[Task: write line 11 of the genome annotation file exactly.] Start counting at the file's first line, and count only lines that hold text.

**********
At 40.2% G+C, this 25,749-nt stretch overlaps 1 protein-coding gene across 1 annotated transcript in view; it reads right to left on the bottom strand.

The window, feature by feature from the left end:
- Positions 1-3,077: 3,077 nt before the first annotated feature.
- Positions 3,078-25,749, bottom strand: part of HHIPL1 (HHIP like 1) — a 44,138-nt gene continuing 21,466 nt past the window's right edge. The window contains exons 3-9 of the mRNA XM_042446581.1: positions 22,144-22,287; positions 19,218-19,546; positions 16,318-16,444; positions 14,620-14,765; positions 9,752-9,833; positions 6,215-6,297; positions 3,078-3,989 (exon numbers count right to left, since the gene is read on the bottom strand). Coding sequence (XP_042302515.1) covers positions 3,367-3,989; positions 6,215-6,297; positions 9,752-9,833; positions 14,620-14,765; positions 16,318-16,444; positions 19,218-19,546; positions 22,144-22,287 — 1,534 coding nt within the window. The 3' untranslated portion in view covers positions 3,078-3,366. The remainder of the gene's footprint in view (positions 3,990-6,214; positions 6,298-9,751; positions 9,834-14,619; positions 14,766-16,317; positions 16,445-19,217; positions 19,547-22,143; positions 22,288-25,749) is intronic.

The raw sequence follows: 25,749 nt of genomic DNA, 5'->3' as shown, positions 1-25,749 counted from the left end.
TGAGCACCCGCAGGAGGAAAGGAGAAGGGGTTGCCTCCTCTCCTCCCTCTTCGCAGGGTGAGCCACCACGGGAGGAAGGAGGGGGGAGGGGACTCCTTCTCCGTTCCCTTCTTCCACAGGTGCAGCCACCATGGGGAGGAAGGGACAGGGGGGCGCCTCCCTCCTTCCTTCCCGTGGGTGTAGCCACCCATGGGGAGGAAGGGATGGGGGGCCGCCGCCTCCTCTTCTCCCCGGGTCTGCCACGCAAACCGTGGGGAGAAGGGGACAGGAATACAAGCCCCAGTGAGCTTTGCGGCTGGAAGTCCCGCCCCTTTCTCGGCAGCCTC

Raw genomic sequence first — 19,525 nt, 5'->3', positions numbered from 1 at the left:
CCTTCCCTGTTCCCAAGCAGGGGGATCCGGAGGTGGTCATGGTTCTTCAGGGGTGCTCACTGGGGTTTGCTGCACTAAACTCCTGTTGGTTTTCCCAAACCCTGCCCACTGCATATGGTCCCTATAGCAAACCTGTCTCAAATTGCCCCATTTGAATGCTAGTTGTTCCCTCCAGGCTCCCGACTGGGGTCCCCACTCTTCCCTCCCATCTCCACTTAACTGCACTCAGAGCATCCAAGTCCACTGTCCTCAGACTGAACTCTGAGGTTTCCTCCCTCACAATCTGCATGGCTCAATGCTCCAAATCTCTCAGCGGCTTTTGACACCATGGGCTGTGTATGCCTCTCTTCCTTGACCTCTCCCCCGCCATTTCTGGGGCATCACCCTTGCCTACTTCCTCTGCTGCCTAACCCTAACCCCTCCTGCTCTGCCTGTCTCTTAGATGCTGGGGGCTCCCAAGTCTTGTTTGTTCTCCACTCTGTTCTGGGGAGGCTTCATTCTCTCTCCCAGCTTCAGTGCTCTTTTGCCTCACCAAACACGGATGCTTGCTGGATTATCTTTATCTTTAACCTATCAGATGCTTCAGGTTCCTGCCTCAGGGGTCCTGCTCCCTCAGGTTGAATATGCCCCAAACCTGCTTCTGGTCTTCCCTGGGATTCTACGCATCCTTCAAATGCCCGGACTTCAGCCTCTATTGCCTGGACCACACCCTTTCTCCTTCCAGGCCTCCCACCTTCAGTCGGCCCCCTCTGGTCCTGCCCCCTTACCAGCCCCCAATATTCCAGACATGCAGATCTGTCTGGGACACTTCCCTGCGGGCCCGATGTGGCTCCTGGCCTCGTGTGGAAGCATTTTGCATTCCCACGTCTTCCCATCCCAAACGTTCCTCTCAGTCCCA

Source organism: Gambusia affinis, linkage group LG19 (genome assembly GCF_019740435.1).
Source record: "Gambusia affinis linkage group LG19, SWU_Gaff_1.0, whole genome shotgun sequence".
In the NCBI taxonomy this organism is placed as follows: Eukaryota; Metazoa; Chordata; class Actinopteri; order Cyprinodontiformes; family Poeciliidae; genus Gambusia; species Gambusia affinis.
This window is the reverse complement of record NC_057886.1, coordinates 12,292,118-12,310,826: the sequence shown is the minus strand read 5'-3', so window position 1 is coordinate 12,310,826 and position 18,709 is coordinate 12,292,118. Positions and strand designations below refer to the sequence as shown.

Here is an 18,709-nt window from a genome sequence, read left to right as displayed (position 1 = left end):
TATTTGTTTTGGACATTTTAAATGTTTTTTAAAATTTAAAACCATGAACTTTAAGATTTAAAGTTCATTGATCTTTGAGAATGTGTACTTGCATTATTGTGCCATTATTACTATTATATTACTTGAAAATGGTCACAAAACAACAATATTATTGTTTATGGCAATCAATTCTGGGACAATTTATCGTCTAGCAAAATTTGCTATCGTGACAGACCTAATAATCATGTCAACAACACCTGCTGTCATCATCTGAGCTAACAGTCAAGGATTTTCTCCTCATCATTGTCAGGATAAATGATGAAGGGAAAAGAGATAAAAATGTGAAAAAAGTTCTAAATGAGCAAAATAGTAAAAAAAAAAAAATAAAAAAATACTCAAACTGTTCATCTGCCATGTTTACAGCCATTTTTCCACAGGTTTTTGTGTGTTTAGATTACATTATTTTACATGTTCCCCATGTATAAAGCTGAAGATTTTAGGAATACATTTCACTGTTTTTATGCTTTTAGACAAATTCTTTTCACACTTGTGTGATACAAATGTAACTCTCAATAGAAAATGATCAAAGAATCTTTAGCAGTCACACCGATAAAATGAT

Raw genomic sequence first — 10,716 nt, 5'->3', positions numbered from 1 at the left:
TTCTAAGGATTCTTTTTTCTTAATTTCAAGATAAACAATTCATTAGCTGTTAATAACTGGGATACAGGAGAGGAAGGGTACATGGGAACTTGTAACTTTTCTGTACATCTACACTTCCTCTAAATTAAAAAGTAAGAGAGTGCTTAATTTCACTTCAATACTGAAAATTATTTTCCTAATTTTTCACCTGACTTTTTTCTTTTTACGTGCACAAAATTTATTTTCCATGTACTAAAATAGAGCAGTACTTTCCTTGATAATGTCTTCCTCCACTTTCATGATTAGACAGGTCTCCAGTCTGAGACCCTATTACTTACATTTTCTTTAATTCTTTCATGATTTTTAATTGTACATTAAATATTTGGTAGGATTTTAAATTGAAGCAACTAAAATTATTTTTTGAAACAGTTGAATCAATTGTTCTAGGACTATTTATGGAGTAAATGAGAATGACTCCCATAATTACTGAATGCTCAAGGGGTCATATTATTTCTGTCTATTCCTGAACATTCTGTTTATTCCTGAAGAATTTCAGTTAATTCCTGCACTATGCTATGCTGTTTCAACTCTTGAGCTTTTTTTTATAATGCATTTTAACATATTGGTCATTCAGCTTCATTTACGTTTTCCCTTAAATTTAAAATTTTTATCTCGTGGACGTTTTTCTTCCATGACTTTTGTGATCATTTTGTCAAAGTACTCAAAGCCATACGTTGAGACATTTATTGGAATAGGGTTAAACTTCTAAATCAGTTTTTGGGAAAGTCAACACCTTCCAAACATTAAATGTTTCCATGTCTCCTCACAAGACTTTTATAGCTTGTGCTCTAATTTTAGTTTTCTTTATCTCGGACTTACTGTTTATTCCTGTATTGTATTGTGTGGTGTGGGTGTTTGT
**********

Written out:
In the NCBI taxonomy this organism is placed as follows: Eukaryota; Metazoa; Chordata; class Actinopteri; order Cyprinodontiformes; family Poeciliidae; genus Gambusia; species Gambusia affinis.